Monday 12 August 2019


MDC Alliance’s aspiring Glen View South legislator Vincent Tsvangirai (VT) says Zimbabweans must unite to save the country from collapse. He expressed confidence that he will win the seat that was left vacant following the death of his sister, Vimbai Tsvangirai-Java following a road traffic accident in June. He told NewsDay (ND) senior reporter Obey Manayiti of his plans to continue the work that was left hanging by Tsvangirai-Java. Below are excerpts:

ND: You are coming in to fill the vacancy left by your sister. How do you feel about the new political role you are now embarking on?
VT: Honestly, it’s a mixed bag of emotions for me. Firstly, I’m happy with the reception I’m getting from the party and the people. Secondly, I’m scared that my late father and sister’s shoes may be too big to fill and that the expectations put on me are just heavy. Will I be able to meet them? Thirdly, I am honoured to be given the chance to represent the people who were very dear to my late father (Morgan), mother (Susan) and sister (Vimbai).

ND: Did you, at any point in time dream of being a politician? Is politics your calling?

VT: I did, but I never expected myself to enter the arena this early, but life does not always go as we plan. 

Following the death of my sister, I felt burdened to continue the work she had started and finish the plans she had. I do not know whether this is my calling or not, but I’m here now and I plan to work to the best of my ability for the people of Glen View South and for Zimbabwe.

ND: Being a son of the iconic and founding MDC president, how does it feel to be walking in his shoes?

VT: Well my father was his own person and I am my own person. The shoes he left behind are great shoes to fill, I will pace myself and be the best I can be. There will never be another Morgan Tsvangirai.

ND: Can you briefly tell us about yourself?
VT: I am Vincent Tsvangirai and I am the fifth born in a family of six. I am also a twin and I am 24 years old. My story is a simple one, growing up in the democratic family as a child you learn to grow up fast, so I was always a little bit more mature than my peers. I am a quiet person and I tend to let my actions speak for me. I did my schooling here in Zimbabwe until 2008 when we left for South Africa where I completed my education. Vincent is also a photographer and that is a very important part of my life. Growing up, I always excelled in arts, which seems to be resonating with a lot of youths in Glen View because a lot of them can relate to the creative passion.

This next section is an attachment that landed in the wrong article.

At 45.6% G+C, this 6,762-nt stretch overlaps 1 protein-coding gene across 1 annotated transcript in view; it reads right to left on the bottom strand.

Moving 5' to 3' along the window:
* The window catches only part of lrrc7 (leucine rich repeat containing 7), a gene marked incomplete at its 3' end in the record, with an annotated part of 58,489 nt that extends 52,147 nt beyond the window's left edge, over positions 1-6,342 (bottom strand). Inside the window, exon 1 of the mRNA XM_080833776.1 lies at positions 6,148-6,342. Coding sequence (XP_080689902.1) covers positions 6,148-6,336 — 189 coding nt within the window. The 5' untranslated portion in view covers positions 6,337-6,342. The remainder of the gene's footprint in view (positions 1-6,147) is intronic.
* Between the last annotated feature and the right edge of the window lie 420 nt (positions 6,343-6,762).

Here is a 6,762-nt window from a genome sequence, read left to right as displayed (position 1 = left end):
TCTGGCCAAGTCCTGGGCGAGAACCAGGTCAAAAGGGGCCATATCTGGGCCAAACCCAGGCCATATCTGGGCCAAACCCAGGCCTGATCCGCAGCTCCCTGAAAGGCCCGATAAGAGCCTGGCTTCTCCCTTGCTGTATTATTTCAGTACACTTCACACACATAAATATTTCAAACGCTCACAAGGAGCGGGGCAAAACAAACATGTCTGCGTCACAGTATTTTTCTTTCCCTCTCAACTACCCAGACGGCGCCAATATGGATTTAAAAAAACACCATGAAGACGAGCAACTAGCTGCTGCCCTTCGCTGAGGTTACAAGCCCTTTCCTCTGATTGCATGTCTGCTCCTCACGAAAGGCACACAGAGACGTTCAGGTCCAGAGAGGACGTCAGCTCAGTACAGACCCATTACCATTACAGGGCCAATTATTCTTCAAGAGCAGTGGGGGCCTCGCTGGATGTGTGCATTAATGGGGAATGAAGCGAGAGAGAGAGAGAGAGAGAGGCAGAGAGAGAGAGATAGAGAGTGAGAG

ND: Who is your role model and why?

VT: My role models are my old man the late former Prime Minister Dr Morgan Richard Tsvangirai and a lot of MDC leadership, knowing that these men and women risked their lives so that Zimbabweans could have a future is just inspirational. Apostle Batsirai Java is another big role model to me. He is a man of integrity and is so full of the Word of God. Men like him are rare these days, especially for us young men looking for great people to look up to.

ND: What’s your relationship with the current MDC leadership? Do you also think the party is in the right hands? 

VT: I have a very cordial relationship with the party leadership. I believe it is in good hands.

ND: How do you view the leadership of President Emmerson Mnangagwa? Do you think his government is doing its best? What do you think your father would feel with such leadership in place?

VT: One of my father’s last prayers on his hospital bed was that the country would come together and call for unity and progress in our land and I believe that, across the divide, we need to reach out to one another. The state of the country needs us all to come together and find our way out of this hole. People are really suffering. Personally, I believe we can get out of this hole, but it will take the effort of everyone across the divide.

ND: Are you confident of winning Glen View South? Why?

VT: I believe I will win the seat because the message I am taking to the people is that we will have to work hard together to develop the community. It will not be done overnight, but we will implement small programmes that will make big changes when we are done. I believe people in the country are tired of being promised things that they know may not come to fruition. They are more interested in things that can improve their daily lives.

ND: If elected, what are you going to work towards in the constituency?

VT: As I said before, we are going to work on small programmes to help alleviate the problems the community is facing. These are, however, not limited to:

Water: We have single faucet pumping borehole systems where congestion is witnessed due to water shortages being experienced in Harare. We can install solar-powered boreholes with water tanks and 10 faucets to aid with congestion.

Electricity: Finding ways to improve the electricity situation in the constituency and have centres where people can charge their small devices.

Sanitation: Bring in larger skip bins at illegal dumping sites in the constituency so that we can keep the environment clean and we will need to clean our river system as a community.

I have many plans I hope to implement in Glen View South; some were my late sister’s plans that I want to see implemented and others are mine. Newsday


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